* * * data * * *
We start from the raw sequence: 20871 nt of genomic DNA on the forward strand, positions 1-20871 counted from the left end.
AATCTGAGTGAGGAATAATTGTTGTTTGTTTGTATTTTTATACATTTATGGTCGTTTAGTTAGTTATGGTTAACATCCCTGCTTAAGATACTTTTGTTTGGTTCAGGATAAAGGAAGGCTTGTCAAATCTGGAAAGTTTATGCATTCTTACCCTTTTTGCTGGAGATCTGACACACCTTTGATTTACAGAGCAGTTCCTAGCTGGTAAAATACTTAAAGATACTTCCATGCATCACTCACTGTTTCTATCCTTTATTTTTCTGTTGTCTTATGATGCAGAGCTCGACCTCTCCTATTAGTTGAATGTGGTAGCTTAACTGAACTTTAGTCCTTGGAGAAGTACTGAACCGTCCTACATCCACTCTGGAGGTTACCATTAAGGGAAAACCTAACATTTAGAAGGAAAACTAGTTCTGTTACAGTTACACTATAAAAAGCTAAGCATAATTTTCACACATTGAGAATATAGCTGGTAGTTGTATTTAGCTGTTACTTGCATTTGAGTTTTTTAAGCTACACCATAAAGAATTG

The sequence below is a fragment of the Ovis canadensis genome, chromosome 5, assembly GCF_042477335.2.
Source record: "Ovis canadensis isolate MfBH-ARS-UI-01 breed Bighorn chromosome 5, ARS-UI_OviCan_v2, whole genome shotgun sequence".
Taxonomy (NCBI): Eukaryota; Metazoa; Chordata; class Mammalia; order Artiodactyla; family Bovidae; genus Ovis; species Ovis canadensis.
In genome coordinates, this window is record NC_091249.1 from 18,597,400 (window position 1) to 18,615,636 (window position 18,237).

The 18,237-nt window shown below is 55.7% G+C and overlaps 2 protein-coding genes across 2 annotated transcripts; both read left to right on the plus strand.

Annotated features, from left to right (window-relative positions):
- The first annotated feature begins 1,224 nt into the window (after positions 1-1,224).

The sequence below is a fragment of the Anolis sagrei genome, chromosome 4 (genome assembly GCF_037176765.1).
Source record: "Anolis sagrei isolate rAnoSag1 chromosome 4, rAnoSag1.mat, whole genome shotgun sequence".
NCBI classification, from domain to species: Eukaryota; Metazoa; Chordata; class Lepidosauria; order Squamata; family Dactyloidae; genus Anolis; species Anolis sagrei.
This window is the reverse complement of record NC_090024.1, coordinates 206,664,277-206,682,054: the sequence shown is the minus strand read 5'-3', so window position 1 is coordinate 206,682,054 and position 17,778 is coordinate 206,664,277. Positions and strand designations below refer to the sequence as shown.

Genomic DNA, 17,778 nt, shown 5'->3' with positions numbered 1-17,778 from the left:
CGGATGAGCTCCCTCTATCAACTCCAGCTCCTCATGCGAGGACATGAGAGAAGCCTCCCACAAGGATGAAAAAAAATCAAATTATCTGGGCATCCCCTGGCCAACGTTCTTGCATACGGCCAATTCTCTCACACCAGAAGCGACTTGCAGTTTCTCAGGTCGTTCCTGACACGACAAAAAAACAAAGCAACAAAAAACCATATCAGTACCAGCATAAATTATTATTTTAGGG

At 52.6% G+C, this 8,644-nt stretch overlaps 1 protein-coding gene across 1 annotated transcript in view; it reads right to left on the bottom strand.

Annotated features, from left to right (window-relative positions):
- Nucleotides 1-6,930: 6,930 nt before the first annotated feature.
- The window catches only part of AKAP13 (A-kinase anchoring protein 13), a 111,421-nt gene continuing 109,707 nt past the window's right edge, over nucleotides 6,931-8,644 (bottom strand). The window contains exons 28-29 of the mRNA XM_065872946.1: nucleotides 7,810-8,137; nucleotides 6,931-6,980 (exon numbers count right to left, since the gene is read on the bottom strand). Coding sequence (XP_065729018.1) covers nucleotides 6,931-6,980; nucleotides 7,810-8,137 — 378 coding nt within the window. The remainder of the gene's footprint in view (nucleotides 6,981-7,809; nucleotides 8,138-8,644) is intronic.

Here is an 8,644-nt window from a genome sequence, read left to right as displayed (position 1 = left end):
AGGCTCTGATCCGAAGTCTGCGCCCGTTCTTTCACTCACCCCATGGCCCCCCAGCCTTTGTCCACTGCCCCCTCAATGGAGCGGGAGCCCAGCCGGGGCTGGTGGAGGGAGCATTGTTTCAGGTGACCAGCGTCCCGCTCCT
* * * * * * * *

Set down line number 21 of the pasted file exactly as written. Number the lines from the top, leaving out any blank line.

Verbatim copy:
AGGCTCTGATCCGAAGTCTGCGCCCGTTCTTTCACTCACCCCATGGCCCCCCAGCCTTTGTCCACTGCCCCCTCAATGGAGCGGGAGCCCAGCCGGGGCTGGTGGAGGGAGCATTGTTTCAGGTGACCAGCGTCCCGCTCCT